• Canyon2

    My only hope here after seeing the car that the couple was riding in is that the federal government steps in and files a Civil Rights violation against the cop.
    This is getting way out of hand as far as police looking at folks as open season especially on Black people.

  • Human Relations 1932

    My wife encountered a currently wanted murderer at a a local covenience store a few days ago. She recognized him from a news report. She chose not to call the police. I supported her in that decision. Nothing good comes out of dealing with the so-called “justice” system. Let the pigs do their own work. Good luck, America. You’ll stand or fall on your own two legs. We’ll have jack squat to do with it.

  • TalkingWarrior

    This is a hard call for me.

    My first thought on reading your comment is that the cops and prosecutors will just frame some other poor rube for the murder.

    My second thought – that the guy your wife saw is just the poor rube they’ve already decided to, or hope to, frame.

  • http://Smilejamaicakrcl.com Bobbylon

    Part of it is hiring former Afghan and Iraq vets who every brown face in the city as an enemy out to kill them

    It has truly become a shoot first ask questions later policing where the state will back their murders in the courts. Thus dispensing “Justice”

    We are becoming or have become a nation with two parallel Justice systems

    Get out of jail free if you can afford the attorney. Summary execution if you can’t

  • dubinsky

    yup. your wisdom is just awesome…. and you’re right to be all self-satisfied.

  • Shutter

    -Nothing good comes out of dealing with the so-called “justice” system.-

    Sad but true. A person who volunteers to help the Just-Us system is as likely to be scapegoated by the cops, the D.A. and the media as they are to be hunted down and snuffed out as a snitch by the perp or his friends. If you choose to flip the coin it comes up tails each way.

    I’d personally like to see the cops disarmed except for special squads. The ordinary cop on the beat riding around in his black and white would be a whole lot more considerate of others were he without his piece strapped to his hip. And ankle. But given the psychotic level of violence of everyone involved these days.. it’d be a slaughterhouse.

  • TalkingWarrior

    When did cops become so dumb that they can’t tell a gunshot from a backfire?

    When their ranks began filling up with former members of the US’ all-volunteer military?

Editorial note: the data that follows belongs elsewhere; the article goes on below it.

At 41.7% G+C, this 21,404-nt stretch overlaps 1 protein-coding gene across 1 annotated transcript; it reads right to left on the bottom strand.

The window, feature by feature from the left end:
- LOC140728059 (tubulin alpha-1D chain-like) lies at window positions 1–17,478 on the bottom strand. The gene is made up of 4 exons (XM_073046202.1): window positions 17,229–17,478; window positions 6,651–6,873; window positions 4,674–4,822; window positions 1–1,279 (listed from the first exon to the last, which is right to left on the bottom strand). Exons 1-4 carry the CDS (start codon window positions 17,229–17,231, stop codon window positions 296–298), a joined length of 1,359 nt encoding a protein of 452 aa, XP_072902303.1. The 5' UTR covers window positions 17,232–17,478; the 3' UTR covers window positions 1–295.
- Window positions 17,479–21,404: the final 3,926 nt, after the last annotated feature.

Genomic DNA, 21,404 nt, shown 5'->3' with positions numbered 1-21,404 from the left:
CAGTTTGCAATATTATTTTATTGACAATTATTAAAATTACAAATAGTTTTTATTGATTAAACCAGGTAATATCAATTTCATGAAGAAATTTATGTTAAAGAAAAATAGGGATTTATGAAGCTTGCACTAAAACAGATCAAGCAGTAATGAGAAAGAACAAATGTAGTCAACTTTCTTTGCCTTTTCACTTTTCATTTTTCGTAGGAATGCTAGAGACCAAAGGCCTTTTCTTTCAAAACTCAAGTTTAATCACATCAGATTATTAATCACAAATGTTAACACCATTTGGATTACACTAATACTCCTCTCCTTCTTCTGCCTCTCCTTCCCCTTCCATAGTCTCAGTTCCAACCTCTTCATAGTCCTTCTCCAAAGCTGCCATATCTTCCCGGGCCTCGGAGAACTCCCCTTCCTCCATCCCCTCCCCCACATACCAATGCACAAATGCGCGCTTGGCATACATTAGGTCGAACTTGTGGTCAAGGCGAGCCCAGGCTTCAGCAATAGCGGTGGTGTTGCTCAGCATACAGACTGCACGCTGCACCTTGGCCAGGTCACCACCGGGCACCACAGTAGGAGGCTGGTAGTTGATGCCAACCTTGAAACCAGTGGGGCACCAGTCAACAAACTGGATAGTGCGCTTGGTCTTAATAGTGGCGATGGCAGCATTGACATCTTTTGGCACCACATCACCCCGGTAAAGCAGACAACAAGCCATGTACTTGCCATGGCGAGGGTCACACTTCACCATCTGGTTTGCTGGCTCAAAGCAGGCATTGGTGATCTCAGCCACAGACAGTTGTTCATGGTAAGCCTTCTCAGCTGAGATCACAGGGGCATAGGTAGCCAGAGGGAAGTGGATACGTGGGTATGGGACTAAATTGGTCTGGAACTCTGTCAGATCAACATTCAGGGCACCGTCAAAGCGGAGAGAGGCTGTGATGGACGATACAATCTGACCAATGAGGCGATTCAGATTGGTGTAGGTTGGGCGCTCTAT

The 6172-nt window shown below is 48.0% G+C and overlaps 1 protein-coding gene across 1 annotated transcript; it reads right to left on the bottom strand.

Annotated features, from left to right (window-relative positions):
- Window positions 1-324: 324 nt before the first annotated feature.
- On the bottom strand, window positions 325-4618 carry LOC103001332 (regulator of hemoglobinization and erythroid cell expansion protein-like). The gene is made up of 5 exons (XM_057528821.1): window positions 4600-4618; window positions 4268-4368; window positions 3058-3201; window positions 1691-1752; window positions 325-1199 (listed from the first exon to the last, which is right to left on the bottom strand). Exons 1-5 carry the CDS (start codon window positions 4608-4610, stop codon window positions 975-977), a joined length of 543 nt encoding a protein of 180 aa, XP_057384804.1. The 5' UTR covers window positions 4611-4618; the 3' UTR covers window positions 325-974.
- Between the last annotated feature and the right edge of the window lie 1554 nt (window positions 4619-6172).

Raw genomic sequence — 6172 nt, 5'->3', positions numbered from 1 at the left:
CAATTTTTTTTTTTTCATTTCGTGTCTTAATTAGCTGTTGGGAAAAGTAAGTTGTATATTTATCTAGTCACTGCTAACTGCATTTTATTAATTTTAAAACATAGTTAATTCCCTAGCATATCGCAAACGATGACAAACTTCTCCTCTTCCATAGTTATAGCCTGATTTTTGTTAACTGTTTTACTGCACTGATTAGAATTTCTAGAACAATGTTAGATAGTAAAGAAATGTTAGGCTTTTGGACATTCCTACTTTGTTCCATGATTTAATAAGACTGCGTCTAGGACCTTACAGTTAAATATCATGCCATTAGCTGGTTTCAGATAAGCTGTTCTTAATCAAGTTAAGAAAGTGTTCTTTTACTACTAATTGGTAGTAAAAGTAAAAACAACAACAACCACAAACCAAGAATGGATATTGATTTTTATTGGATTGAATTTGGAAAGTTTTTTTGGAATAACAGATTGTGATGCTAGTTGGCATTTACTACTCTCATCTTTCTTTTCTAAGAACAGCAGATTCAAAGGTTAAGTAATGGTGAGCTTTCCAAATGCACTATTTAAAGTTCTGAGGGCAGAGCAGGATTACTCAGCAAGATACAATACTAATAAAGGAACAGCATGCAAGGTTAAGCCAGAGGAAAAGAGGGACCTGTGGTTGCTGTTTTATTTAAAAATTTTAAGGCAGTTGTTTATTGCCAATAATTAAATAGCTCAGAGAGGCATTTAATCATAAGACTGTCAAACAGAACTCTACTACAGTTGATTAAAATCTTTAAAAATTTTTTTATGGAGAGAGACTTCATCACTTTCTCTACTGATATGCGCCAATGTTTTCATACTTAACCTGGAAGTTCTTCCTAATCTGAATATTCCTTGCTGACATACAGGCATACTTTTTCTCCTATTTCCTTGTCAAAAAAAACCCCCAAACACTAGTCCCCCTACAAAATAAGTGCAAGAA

• Hugh

    I agree with Shutter. We are seeing the results of a culture of police impunity. If anyone else committed these murders, the media and the judicial system would be railing against their heinous nature and senseless brutality. As it is, the police, prosecutors, and judges are greenlighting these activities. In Feguson, it was the prosectuor, here the judge, and the police, everywhere.

  • dubinsky

    hey, bobby, don’t most of those vets themselves have brown faces?

  • Andy_Lewis

    And here’s a little ditty that sums up the whole situation:

    https://www.youtube.com/watch?v=UKOlqHkTXOk

  • http://Smilejamaicakrcl.com Bobbylon

    Mebbe so. But a lot of poor and rural whites joined up too

  • dubinsky

    and being white must mean that you’re no damn good, Bobby?

    what the hell happened to you that turned you into a racist?

  • OmniaQuaerite

    I think he’s got the right idea -let them do their own dirty work.

  • JamesJoyce

    Police kill based on a complete misreading of facts and reality, act like animals killing unarmed citizens that were not a threat to life or property. Now those responsible for death are acquitted? This Judge is quite screwed up! Guess he failed to recognize the real threat. He speaks of riots in a civilized society but fails to recognize the value of lives in a blood letting of two citizens, now dead?

    How can it be that cops acted in a lawful way in this case Judge? Have you lost your mind???

    Car’s backfire was gunshot?????

    What year is this 1935, in Germany?

  • JamesJoyce

    Call it the “Nuremberg Effect,” post 911. Any defense attorney should see it coming from miles away.

    That is, if a defense lawyer has a living viable client to defend?